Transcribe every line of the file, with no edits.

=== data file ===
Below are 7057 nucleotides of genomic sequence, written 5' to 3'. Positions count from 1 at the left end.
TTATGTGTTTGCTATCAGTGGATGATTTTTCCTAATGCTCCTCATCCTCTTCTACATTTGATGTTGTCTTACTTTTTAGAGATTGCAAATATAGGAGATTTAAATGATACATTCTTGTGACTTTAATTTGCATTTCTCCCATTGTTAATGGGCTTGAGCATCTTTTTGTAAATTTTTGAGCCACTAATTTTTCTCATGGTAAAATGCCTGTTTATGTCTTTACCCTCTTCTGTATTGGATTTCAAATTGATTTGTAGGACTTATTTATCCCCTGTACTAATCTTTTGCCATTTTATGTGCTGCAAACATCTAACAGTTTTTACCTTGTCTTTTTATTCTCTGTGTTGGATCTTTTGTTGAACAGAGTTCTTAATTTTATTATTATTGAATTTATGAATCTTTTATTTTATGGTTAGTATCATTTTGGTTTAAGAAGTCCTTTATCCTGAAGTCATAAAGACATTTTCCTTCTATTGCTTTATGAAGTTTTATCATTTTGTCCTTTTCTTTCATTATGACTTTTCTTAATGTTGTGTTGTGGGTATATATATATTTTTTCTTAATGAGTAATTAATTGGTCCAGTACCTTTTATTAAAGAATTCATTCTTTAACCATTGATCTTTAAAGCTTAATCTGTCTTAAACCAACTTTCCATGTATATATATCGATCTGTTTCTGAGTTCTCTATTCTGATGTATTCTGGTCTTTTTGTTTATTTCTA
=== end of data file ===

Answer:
Below are 7057 nucleotides of genomic sequence, written 5' to 3'. Positions count from 1 at the left end.
TTATGTGTTTGCTATCAGTGGATGATTTTTCCTAATGCTCCTCATCCTCTTCTACATTTGATGTTGTCTTACTTTTTAGAGATTGCAAATATAGGAGATTTAAATGATACATTCTTGTGACTTTAATTTGCATTTCTCCCATTGTTAATGGGCTTGAGCATCTTTTTGTAAATTTTTGAGCCACTAATTTTTCTCATGGTAAAATGCCTGTTTATGTCTTTACCCTCTTCTGTATTGGATTTCAAATTGATTTGTAGGACTTATTTATCCCCTGTACTAATCTTTTGCCATTTTATGTGCTGCAAACATCTAACAGTTTTTACCTTGTCTTTTTATTCTCTGTGTTGGATCTTTTGTTGAACAGAGTTCTTAATTTTATTATTATTGAATTTATGAATCTTTTATTTTATGGTTAGTATCATTTTGGTTTAAGAAGTCCTTTATCCTGAAGTCATAAAGACATTTTCCTTCTATTGCTTTATGAAGTTTTATCATTTTGTCCTTTTCTTTCATTATGACTTTTCTTAATGTTGTGTTGTGGGTATATATATATTTTTTCTTAATGAGTAATTAATTGGTCCAGTACCTTTTATTAAAGAATTCATTCTTTAACCATTGATCTTTAAAGCTTAATCTGTCTTAAACCAACTTTCCATGTATATATATCGATCTGTTTCTGAGTTCTCTATTCTGATGTATTCTGGTCTTTTTGTTTATTTCTA